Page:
A “big data brain trust” has been established by the National Science Foundation to bring together industry, government and academia to accelerate this emerging field and harness it to solve some of society’s toughest problems.
The University of Michigan will play a leading role in the new Midwest Big Data Innovation Hub—one of four that NSF has set up across the nation. U-M is one of five universities that will lead the Midwest hub. Professor Brian Athey, co-director of U-M’s Michigan Institute for Data Science, will lead the effort at U-M.
“We’re thrilled to be a part of this effort, and are looking forward to establishing dynamic partnerships that will coordinate big data expertise and resources to improve the region’s quality of life,” said Athey, who is the Michael Savageau Collegiate Professor and chair of the Department of Computational Medicine & Bioinformatics in the U-M Medical School and also a professor of psychiatry and internal medicine.
These hubs aim to develop partnerships that will use big data to address region-specific problems. Athey will lead a subgroup of the Midwest Hub that will address health sciences. H.V. Jagadish, U-M professor of electrical engineering and computer sciences, will lead a subgroup on transportation.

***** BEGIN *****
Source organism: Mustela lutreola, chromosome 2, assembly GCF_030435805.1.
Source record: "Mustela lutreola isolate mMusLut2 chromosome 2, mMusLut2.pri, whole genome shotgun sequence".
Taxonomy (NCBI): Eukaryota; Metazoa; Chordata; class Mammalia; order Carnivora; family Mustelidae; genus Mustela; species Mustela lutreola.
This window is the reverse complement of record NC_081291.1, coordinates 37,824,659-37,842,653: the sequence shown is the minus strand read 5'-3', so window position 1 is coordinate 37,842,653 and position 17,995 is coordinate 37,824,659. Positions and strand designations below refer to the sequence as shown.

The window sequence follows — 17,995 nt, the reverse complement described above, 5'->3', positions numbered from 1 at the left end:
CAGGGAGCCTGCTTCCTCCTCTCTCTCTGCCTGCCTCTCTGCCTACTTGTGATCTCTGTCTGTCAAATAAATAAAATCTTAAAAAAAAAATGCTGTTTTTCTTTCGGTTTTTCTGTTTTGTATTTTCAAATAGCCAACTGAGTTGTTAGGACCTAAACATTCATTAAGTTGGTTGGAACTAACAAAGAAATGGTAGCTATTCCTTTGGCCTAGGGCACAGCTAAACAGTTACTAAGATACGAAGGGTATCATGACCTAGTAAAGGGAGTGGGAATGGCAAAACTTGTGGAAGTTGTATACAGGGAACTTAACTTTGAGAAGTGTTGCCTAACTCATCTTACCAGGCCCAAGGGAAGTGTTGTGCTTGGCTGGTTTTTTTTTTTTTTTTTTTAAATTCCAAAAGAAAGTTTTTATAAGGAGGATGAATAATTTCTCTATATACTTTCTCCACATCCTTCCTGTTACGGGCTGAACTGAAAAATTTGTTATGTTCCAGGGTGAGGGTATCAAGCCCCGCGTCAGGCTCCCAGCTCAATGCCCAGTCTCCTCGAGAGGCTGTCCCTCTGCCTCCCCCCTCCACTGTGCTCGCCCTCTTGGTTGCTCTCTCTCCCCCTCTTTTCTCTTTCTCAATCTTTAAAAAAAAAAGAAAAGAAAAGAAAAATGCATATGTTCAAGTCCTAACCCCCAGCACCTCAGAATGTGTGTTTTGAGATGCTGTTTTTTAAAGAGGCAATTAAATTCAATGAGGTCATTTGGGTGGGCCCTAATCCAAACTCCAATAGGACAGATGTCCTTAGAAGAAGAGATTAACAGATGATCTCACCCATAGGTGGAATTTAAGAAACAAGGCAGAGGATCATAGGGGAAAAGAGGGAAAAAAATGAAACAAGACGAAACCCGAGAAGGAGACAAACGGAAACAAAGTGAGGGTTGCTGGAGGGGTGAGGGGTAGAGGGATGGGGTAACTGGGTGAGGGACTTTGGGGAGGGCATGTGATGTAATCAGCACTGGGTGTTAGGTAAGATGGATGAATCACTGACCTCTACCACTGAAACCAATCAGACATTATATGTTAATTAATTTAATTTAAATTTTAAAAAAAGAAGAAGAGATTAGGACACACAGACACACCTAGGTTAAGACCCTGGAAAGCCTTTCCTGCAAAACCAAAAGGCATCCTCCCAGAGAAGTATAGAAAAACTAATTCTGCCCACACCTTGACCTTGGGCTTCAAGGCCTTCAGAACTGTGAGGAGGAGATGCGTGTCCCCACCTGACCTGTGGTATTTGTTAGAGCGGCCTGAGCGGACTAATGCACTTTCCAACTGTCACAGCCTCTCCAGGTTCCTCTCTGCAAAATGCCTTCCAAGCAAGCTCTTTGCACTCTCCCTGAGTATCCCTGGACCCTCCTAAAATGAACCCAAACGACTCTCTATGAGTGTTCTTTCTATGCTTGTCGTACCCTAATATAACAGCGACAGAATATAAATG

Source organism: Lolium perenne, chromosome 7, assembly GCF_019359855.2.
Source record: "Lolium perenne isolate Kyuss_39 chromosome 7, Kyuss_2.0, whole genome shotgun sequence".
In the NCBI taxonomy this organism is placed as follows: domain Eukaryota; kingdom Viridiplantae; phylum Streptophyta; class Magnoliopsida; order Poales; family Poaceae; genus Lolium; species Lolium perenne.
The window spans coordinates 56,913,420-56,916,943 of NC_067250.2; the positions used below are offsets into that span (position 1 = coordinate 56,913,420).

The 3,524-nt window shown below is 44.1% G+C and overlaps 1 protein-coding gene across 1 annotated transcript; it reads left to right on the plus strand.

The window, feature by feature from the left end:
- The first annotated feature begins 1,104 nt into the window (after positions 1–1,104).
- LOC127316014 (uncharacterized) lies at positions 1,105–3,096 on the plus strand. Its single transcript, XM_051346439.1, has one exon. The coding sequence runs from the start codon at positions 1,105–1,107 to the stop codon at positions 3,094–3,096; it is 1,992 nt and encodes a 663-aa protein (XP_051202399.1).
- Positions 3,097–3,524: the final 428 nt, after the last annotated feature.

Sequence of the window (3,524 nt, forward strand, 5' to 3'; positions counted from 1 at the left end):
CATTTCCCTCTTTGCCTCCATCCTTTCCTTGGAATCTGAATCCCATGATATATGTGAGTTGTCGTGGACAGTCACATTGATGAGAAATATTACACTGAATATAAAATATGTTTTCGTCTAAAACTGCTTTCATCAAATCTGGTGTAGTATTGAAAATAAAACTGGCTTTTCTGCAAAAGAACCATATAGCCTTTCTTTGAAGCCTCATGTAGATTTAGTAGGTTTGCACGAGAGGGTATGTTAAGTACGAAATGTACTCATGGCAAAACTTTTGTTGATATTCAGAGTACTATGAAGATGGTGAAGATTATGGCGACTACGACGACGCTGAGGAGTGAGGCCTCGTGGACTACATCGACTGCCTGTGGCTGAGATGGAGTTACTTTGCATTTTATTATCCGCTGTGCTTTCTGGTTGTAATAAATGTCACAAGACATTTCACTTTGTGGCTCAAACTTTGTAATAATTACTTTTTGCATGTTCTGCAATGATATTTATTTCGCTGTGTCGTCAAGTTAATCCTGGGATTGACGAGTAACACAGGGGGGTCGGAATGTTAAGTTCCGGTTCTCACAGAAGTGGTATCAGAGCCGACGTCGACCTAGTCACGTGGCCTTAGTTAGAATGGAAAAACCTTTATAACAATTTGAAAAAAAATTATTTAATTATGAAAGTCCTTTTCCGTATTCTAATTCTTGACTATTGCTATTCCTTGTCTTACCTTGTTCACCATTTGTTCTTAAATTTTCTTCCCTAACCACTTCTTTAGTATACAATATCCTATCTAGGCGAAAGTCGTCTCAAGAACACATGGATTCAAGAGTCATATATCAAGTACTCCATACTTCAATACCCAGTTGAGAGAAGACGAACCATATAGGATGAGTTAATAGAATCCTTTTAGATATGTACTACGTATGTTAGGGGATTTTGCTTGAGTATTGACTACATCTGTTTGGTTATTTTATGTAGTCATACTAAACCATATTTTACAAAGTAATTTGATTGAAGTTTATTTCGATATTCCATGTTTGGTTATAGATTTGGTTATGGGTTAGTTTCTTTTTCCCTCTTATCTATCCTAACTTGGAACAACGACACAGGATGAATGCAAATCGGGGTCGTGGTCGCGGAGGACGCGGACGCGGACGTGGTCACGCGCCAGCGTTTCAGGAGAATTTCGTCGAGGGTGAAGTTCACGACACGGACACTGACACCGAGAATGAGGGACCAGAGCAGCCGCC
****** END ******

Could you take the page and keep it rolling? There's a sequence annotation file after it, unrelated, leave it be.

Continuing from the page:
The Midwest Hub will focus its efforts in three areas:
- Society, including smart cities and communities; network science; and business analytics
- The natural and built world, including water, food and energy; digital agriculture; transportation; and advanced manufacturing
- Health care and biomedical research
Other universities involved in the Midwest Hub are Illinois, Indiana, North Dakota and Iowa State. Partners include the city of Detroit, Ford Motor Co., General Motors, Domino’s Pizza, TechTown Detroit, Quicken Loans and the Henry Ford Health System.
The NSF award provides $1.25 million to set up the framework for bringing partners together to develop, plan and support regional big data partnerships and activities to address regional challenges.
“The Big Data Hubs program represents a unique approach to improving the impact of data science by establishing partnerships among like-minded stakeholders,” said Jim Kurose, NSF’s head of Computer and Information Science and Engineering. “In doing so, it enables teams of data science researchers to come together with domain experts, with cities and municipalities, and with anchor institutions to establish and grow collaborations that will accelerate progress in a wide range of science and education domains with the potential for great societal benefit.”
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